The Subaru Outback could make a case for being the most PetrolBloggy all-wheel drive estate car of all time. And we’re not talking about performance-led all-wheel drive wagons here, more the go-anywhere, throw anything at it kind of estate car. And this week, PetrolBlog went to the Cotswolds to review the new 2014 Subaru Outback, complete with a diesel engine and a CVT transmission.
Hang on, what? A Subaru Outback with a diesel engine and a Continuously Variable Transmission? Surely an Outback – or Legacy Outback as it was formerly known – should, at the bare minimum, have a ‘Boxer’ petrol engine? And ideally, a manual gearbox? Certainly not a torturous CVT ‘box…
Times change. Today’s Subaru Outback – now a standalone model in its own right – has the potential to offer fuel economy figures in the mid 40s. The 2.0-litre ‘Boxer’ diesel may not be the last word in efficiency, but it means the Outback can hold it own in a sector where the Volvo XC70 offers around 60mpg and the Passat Alltrack around 50.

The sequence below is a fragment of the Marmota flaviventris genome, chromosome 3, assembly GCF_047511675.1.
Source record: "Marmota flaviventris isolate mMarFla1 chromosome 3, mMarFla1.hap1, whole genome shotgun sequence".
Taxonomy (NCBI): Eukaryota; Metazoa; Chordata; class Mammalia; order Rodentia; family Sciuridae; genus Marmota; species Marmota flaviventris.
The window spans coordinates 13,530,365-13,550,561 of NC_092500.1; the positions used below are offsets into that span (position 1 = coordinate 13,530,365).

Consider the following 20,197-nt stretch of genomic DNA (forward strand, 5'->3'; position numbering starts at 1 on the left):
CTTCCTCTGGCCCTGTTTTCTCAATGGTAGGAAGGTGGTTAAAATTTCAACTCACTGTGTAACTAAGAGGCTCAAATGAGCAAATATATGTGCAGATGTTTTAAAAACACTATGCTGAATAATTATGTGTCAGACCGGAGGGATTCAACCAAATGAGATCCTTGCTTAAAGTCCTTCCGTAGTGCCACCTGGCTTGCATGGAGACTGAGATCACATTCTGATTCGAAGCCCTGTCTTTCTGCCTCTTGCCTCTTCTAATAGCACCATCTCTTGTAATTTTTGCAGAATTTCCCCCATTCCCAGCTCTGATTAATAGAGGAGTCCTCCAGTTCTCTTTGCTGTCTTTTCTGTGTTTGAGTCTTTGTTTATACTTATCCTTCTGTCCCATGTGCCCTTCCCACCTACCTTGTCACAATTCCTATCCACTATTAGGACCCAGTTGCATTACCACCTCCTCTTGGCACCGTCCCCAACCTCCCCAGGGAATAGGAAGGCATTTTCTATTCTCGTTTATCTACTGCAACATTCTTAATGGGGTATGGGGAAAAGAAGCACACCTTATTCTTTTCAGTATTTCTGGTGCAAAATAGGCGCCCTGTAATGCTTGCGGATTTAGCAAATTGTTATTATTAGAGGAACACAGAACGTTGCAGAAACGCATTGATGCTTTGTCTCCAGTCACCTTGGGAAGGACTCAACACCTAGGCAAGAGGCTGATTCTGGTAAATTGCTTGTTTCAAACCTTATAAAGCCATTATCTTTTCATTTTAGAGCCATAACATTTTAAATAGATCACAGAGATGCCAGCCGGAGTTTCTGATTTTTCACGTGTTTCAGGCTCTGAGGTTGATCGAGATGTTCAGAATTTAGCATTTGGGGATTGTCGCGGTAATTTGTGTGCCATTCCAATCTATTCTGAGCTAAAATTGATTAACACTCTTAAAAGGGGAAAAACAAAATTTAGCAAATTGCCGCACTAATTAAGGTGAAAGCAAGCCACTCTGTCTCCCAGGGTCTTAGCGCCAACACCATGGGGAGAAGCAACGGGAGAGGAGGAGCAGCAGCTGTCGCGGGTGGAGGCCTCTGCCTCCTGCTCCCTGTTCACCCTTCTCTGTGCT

Speak to anyone who has owned a Subaru Legacy or Legacy Outback and they’ll regale you with stories of absolute reliability, strong performance and – in the case of the Outback – true go-anywhere spirit. But ask them about running costs and, after a sharp intake of breath, they’ll mutter something about thirst and expensive parts. The 2.0-litre diesel can at least solve one of these issues.
PetrolBlog Country is littered with Legacies in various states of disrepair. Many are the ‘classic’ two-tone Outbacks, often complete with numerous dents, invariably picked up following an encounter with a gate post. Or a stone wall. Or a bull.
The Subaru Outback isn’t so much ‘loved’ by its owners, more relied upon to offer complete dependability. No matter what is chucked at it, no matter what the weather is doing, the Outback will keep on going.